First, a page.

@My Money Design – I know :( I feel like it’s getting scarier and scarier as the years go by… politics get in the way of so much these days.
@Ginger @ Girls Just Wanna Have Funds – Well the Mrs. still has maternity coverage on her plan, it just wouldn’t be covered if she joined mine without shelling out more money. So we’ll have to see what plan makes the most sense once it’s time for us to start making more babies again :)
@Jen @ Master the Art of Saving – You don’t have insurance? Aren’t you worried/stressed in case something crazy happened? It freaks me out too much :( I hope you both remain safe until that time too! Don’t go skydiving or anything! :)
@Jenna, Adaptu Community Manager – Yeah, that is nice actually. A small plus to it all :)
@Brent Pittman – Oh, really? I wonder if ours will drop too then, even if we don’t have an HSA? Hmmm… that would be something awesome to look forward to!
@Kira – For sure, I know it’s not FREE in the grand scheme of things, but it gets the point across as people don’t pay directly for their insurance in other countries – even if they pay more in other areas/etc. Didn’t mean to offend you though, so I am sorry if I did.
@LB – I never researched health insurance for kids until after he was born cuz I knew I didn’t have a choice anyways – he needs it :) Now I could certainly research around more and compare other company’s plans and offerings, but honestly it’s too much work to save a few dollars right now. I’ve got my hands full with everything else now plus the new baby, so I just called them up and locked it in hoping they wouldn’t slam me. And unfortunately they did :( I’ll consider switching by this time next year and see where we’re at… maybe the wife will have a killer job and benefits by then?
@Brian – Thanks man, appreciate the kind words :) Stop by any time!
@ckphoto – Woahhh, GREAT POINT! And way to go w/ cutting back too like that, I don’t have the balls for that yet ;) Having a higher deductible and % paid scares me too much at this point, even though I know it would save me hunreds of dollars each month too. Ask me in about 6 months though when I’ve paid half of what you have all year and we’ll see if I’m singing the same tune, haha… thanks again for the reminder, my man.
@Edward Antrobus – Oh jeez, that sucks man I’m sorry :( Hopefully one day we’ll be making enough where it doesn’t even matter! :)
@DC @ Young Adult Money – Yikes! So glad y’all had some then – that could have been crazy!!
@Wojo – Hmm… I’m thinking that maybe I need to re-think this in the near future and see what the fuss is about on these HSA plans… it never really crossed my mind even though I know people love them, but it may make more sense once we’re out of this more scarier time frame with babies when they’re so fragile :) Thanks for stopping by, bud – see you at FINCON I hope?

Reply

27 Jen @ Master the Art of Saving August 28, 2012 at 12:37 pm

Totally, I’m always worrying, stressing, freaking out that something is going to happen. Last time I checked though, it would costs us about $400 for the crappiest plan they had. For a decent one, it was around $700+ a month.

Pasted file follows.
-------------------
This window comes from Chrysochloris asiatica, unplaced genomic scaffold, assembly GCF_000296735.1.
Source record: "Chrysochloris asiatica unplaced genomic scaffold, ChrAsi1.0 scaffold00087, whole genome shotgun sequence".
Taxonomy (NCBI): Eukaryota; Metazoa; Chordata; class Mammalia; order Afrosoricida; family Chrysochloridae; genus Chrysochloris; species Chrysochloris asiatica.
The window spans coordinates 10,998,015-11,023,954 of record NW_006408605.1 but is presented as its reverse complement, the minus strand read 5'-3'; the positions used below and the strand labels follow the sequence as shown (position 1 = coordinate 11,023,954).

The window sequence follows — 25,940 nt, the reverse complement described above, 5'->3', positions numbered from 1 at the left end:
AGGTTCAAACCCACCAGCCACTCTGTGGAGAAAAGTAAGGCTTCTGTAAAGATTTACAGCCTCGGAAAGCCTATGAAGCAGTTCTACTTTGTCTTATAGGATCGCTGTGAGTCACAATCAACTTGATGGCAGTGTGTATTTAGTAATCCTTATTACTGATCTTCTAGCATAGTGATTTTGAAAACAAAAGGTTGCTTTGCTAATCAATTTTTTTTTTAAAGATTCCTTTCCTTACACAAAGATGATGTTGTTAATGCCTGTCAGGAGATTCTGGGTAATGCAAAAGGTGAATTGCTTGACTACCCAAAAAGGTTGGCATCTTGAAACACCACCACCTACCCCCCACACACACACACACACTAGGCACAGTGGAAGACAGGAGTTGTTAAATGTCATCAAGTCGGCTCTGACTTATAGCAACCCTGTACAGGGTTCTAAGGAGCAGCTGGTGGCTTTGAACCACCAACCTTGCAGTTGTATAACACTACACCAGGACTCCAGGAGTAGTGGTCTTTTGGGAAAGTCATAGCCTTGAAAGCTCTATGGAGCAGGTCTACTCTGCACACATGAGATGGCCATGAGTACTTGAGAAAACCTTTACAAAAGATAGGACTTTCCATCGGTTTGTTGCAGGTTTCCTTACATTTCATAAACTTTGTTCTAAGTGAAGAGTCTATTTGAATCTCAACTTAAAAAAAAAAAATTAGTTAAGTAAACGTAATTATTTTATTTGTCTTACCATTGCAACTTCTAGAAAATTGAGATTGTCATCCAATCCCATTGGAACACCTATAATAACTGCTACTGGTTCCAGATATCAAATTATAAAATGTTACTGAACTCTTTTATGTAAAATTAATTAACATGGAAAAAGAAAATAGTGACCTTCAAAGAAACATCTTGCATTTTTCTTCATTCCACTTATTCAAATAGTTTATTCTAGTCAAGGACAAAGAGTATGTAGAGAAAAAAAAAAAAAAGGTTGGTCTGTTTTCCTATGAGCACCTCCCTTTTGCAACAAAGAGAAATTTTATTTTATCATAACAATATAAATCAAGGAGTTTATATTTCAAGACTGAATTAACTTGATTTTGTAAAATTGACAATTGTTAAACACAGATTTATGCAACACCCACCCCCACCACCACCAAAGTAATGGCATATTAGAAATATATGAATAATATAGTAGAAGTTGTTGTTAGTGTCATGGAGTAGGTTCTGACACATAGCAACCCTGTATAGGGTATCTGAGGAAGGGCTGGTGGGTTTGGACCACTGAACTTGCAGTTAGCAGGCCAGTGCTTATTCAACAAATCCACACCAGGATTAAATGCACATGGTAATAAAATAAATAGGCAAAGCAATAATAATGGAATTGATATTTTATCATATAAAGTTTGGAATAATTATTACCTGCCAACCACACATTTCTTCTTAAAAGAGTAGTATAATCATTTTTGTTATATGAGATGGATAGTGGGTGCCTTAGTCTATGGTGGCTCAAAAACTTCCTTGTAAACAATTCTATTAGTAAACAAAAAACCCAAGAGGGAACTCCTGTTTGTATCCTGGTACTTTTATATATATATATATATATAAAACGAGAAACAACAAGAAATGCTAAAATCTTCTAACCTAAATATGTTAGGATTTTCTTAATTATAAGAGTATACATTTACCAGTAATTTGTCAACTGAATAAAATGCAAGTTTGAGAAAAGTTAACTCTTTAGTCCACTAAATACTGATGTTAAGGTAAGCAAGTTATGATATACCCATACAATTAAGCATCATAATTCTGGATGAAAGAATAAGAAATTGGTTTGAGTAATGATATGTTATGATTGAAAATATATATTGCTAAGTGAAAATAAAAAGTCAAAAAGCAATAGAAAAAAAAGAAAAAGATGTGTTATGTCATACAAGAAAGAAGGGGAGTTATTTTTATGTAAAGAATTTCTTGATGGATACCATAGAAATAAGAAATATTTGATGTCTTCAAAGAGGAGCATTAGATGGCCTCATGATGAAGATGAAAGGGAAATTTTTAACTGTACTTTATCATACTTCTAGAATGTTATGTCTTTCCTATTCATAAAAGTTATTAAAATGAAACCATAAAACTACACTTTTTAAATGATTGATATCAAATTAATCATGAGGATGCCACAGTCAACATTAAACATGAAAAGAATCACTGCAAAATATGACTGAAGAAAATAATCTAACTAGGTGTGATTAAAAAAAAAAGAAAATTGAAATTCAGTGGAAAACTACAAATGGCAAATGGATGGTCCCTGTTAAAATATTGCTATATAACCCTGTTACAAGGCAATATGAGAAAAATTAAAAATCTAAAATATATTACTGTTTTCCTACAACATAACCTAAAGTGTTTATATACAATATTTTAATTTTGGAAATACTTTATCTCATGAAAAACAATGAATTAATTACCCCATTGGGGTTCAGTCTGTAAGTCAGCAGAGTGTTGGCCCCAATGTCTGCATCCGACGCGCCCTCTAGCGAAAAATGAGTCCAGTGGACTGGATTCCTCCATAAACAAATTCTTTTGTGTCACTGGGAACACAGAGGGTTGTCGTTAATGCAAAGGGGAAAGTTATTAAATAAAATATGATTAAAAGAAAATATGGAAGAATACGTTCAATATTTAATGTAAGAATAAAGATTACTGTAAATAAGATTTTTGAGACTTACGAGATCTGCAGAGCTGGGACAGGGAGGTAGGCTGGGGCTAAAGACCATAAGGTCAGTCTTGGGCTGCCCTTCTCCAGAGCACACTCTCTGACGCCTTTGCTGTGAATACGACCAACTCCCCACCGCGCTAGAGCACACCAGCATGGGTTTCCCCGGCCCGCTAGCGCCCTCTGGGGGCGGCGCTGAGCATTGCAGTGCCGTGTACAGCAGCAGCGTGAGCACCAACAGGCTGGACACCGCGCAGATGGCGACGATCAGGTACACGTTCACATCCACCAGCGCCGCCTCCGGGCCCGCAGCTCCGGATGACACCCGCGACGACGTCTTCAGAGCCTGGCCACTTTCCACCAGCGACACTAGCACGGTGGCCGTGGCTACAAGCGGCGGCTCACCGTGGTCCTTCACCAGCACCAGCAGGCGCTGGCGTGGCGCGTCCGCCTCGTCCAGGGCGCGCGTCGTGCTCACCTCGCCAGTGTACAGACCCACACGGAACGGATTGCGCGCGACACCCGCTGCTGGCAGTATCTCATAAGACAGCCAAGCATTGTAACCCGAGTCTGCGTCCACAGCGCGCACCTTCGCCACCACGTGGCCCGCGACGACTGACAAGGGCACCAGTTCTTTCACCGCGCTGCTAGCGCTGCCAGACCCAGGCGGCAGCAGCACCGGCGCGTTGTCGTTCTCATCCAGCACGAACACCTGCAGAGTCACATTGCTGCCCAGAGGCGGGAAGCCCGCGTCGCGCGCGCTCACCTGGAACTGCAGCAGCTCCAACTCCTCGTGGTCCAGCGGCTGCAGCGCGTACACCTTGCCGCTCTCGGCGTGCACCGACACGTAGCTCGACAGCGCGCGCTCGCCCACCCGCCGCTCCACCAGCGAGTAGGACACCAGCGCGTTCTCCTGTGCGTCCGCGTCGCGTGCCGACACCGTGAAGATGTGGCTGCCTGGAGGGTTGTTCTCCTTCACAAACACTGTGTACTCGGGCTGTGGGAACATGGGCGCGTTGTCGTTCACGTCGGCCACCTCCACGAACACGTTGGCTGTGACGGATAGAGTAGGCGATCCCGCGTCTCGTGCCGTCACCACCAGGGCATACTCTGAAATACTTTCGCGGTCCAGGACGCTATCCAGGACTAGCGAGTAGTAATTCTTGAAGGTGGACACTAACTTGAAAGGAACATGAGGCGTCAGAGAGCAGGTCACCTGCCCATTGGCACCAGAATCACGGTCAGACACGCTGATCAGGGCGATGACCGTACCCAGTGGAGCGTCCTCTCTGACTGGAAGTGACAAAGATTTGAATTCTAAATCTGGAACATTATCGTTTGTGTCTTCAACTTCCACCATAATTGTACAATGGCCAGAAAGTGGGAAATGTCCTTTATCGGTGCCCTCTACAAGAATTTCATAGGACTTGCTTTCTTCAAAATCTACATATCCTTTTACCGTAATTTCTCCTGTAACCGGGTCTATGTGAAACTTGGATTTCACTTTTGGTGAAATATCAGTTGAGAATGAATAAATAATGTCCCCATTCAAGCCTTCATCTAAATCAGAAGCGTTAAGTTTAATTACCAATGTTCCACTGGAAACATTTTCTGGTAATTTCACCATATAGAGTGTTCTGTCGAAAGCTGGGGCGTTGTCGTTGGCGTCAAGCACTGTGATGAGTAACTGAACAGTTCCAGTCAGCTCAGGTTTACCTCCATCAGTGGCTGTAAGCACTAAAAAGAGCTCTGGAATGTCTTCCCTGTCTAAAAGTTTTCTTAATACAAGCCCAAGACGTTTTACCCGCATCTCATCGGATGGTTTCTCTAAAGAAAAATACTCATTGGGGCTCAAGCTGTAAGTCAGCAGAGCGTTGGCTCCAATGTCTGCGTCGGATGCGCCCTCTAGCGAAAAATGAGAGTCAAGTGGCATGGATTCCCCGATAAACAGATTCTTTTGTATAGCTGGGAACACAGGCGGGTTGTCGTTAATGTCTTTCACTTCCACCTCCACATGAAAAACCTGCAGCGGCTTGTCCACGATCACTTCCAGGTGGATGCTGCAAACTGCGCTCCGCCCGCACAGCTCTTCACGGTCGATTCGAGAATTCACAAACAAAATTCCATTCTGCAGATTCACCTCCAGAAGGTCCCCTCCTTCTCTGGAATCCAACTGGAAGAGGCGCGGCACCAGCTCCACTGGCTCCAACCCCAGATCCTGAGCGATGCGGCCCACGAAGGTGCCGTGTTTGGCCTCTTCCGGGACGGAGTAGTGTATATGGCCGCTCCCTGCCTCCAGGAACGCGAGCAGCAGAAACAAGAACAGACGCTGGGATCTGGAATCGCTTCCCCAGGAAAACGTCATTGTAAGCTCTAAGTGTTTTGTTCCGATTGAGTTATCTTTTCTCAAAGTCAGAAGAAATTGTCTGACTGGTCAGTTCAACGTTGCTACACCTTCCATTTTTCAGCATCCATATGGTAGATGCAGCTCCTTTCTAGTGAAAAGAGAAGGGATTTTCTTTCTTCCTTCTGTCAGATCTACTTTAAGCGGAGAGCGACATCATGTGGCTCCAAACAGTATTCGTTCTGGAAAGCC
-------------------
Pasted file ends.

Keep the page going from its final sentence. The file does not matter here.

There are a couple of things we could cut from the budget, but that would only give us around $250/mo. We don’t really spend any money on entertainment or buying stuff, so it’s pretty strict already.

Reply

28 Donna Freedman August 29, 2012 at 2:23 am

I now pay $512 a month for just me. But as you know, illness can strike without warning. So can the front bumper of a texting driver as you head across the street.
Witness my gall-bladder surgery a few months back. No symptoms, suddenly a lot of pain, and a couple of weeks later I’m having an organ removed. If it weren’t for insurance I’d have been agreeing to a payment plan for a boatload o’ bucks.
Not that I was nuts about paying just under $2,000 for my share, mind you. But it beat the hell of the alternative. At least they let me keep those bitchin’ slipper socks. :-)

Reply

29 J. Money August 29, 2012 at 9:58 am

@Jen @ Master the Art of Saving – Hmm… yeah, def. tough without much income coming in.. are you at least saving some on the side just in case an emergency comes up? Even if it was only $100/mo? That will help you feel better a bit.
@Donna Freedman – Haha… yes, there’s always that! Don’t forget about your new friendly mini-scars too – they’re always the life of a party :)

Reply

30 Jen @ Master the Art of Saving August 29, 2012 at 10:33 am

I have a Health & Dental (ING sub-account) that I’ve been putting money in here and there. It’s only up to $600, but it’s better than nothing. I just need to stay focused on increasing the income and things will fall into place. :-)

Reply

31 J. Money August 29, 2012 at 12:44 pm

Oh, great! That’s def. a good start then :) Keep it up! And hurry up and make a million dollars from your blog too, okay?

Reply

32 John Egan August 30, 2012 at 6:55 pm

One good piece of advice is that if you’re self-employed and have recently left a job, stay on your previous employer’s COBRA plan. It’ll save a pretty good chunk of change. Doing your homework and making sure you’ve sufficiently evaluated your options are keys to making sure you get the best health insurance coverage as a self-employed person.

Reply

33 J. Money August 31, 2012 at 5:21 pm

Good one, thx! And sometimes even COBRA is too high if your old employer was giving you a great plan :) My old one would have cost me $800/mo just for myself, so I’d have to go on my own anyways, but you’re right – usually it’s a good thing to consider, even if just temporarily until you find a better one.

Reply

Leave a Comment

Previous post:

Next post: